Academic journal article Visible Language

Visual Design of Interactive Software for Older Adults: Preventing Drug Interactions in Older Adults

Academic journal article Visible Language

Visual Design of Interactive Software for Older Adults: Preventing Drug Interactions in Older Adults

Article excerpt

Abstract

This article reports findings from formative research conducted with older adults to identify desirable visual interface features for an interactive, educational software program designed for an older population. The features discussed address age-related visual and physical impairments common in older people. Findings include recommendations concerning illustration style and representation of the human figure, type size, face, and configuration of type, color relationships and basic interactive functions.

* Introduction

Preventing Drug Interactions in Older Adults is a study to determine whether an interactive, animated, software program, designed for the needs of older adults, can increase knowledge gains and subsequent health behavioral changes in a representative population of persons aged sixty years and older. An additional goal of the study is to identify and describe features of an interface design that may increase older user's comprehension and enjoyment of the program's content. This article discusses findings from a qualitative prestudy that informed design of the software program now being tested in a clinical trial.

* Research Objectives and Problem Scope

Before discussing specific findings from the prestudy, it may be useful to position them in the context of the larger project. The purpose of the study is to develop an effective intervention for reducing harmful interactions among prescription and over-the-- counter (OTC) drugs and alcohol in older adults living independently in their communities. The intervention has older adults use the educational software program on laptop computers equipped with infrared sensitive touch screens. Participants do not need to have prior experience with, or knowledge of, computers to use the program. The study is a scientific investigation that compares self-reported knowledge and behavioral outcomes for an intervention group with two control groups who do not use the computer program. It is an assumption of the study that in order for the findings to be valid, the interface must be designed to appeal to, and be broadly appropriate for, the learning styles and psychomotor skills of older adults.

* Scope of the problem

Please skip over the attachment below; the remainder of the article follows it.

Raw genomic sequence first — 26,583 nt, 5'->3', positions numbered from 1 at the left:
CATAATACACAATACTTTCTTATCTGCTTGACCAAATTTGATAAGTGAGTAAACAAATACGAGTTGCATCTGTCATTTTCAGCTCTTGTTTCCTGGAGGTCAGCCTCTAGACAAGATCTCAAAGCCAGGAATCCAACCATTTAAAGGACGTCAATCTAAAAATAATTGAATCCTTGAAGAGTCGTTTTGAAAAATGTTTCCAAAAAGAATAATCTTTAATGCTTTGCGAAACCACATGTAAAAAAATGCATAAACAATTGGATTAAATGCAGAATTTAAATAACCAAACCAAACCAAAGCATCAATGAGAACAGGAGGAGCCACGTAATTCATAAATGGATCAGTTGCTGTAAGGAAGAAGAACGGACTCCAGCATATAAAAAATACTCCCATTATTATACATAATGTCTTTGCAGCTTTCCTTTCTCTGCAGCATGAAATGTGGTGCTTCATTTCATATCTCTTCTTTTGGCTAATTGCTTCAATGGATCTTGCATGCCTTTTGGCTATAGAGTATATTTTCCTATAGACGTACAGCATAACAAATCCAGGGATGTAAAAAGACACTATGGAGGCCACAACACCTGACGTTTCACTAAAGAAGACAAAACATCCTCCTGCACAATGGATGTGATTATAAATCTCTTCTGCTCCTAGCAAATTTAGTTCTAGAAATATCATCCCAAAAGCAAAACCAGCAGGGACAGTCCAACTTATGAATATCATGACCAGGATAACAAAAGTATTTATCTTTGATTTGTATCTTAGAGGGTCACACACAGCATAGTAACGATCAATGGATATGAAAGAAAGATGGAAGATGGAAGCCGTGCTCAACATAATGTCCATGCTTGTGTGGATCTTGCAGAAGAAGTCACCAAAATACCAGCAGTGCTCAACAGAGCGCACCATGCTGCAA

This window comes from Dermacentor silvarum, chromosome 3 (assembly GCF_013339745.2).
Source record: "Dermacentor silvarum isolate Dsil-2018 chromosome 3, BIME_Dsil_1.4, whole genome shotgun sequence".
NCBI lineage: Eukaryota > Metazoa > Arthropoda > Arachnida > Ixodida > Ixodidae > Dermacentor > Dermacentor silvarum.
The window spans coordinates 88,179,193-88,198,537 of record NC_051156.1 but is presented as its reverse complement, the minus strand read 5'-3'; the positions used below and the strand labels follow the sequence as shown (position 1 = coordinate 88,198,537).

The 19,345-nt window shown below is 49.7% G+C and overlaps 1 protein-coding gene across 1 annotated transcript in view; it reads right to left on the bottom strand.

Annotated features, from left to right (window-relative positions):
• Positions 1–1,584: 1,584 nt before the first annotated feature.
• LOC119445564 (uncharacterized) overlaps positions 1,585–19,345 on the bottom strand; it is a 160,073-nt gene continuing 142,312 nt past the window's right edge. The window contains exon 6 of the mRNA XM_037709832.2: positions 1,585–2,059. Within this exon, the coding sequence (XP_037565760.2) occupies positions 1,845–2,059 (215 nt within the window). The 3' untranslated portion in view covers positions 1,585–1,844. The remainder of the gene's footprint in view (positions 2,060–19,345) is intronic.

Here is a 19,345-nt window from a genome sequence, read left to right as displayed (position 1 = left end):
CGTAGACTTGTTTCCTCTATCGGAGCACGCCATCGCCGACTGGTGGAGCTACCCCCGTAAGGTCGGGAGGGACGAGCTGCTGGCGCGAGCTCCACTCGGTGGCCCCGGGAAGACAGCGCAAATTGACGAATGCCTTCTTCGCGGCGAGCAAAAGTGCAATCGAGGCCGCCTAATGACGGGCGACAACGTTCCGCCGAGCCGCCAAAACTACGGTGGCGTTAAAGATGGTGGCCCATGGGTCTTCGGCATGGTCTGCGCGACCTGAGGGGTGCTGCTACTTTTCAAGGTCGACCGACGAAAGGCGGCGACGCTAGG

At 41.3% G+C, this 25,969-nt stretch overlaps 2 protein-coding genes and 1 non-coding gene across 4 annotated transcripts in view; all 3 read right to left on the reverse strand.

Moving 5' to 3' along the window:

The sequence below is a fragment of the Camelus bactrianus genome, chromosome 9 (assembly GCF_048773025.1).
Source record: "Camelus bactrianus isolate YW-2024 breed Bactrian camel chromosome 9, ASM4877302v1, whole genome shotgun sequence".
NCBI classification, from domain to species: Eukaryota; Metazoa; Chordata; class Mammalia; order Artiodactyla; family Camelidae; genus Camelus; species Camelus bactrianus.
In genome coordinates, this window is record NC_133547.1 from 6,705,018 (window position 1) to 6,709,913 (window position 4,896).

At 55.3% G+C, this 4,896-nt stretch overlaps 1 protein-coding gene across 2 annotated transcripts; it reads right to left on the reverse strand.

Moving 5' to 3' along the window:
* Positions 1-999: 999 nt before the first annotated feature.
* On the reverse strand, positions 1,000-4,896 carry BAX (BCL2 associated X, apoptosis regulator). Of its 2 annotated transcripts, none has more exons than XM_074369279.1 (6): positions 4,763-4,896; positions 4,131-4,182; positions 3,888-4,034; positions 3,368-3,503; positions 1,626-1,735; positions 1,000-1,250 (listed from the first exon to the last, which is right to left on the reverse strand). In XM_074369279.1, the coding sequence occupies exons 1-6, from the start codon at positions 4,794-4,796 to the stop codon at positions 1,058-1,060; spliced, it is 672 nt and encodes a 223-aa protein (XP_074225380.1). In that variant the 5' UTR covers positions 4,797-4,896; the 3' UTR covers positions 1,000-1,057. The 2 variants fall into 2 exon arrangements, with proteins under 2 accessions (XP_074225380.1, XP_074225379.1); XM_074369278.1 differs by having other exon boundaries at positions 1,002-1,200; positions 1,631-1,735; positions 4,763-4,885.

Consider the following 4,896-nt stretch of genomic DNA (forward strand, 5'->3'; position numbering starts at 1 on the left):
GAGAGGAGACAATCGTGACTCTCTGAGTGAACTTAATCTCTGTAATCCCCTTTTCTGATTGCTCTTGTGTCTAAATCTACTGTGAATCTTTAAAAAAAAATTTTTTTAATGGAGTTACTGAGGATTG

People over sixty are particularly vulnerable to injury from interactions among pharmaceuticals and other common substances. Members of this age group are likely to use multiple prescription medications for chronic conditions such as high blood pressure and heart disease, and their drug metabolism rates are more variable than for members of the general population. They are also less able to hear, read and understand oral and written instructions (Bloom, et. al., 1993; Hanlon, et. al., 1992; Pollow et. al., 1994; Salzman 1995; Wallsten, et. al., 1995). Adverse drug reactions account for about seventeen percent of hospital admissions for the elderly, which is a rate almost six times greater than for the general population (USGAO, 1995). Failing to take medications properly is estimated to cost the health care system $25 billion annually, and results in ten percent of nursing home admissions costing $5 billion a year (Task Force for Compliance, 1994). In addition, drug interactions rank between the 4th to 6th leading cause of death in persons sixty-five and older (Lazarou, Pomeranz and Corey, 1998).

The study population for the project was defined as adults at least sixty years of age by self report who met criteria developed and validated by the MacArthur Research Program in Successful Aging to ensure a base-- level of independent physical and cognitive functioning (Wallsten, et.al., 1995). In order to qualify for the study participants needed to be living independently in their communities and had to have visual acuity of at least 20/100 with corrective lenses. Participants also had to have health conditions that required prescription drug regimens addressed in the program (e.g., they must either use anticoagulants regularly to reduce stroke risk or antihypertensives to control high blood pressure). …

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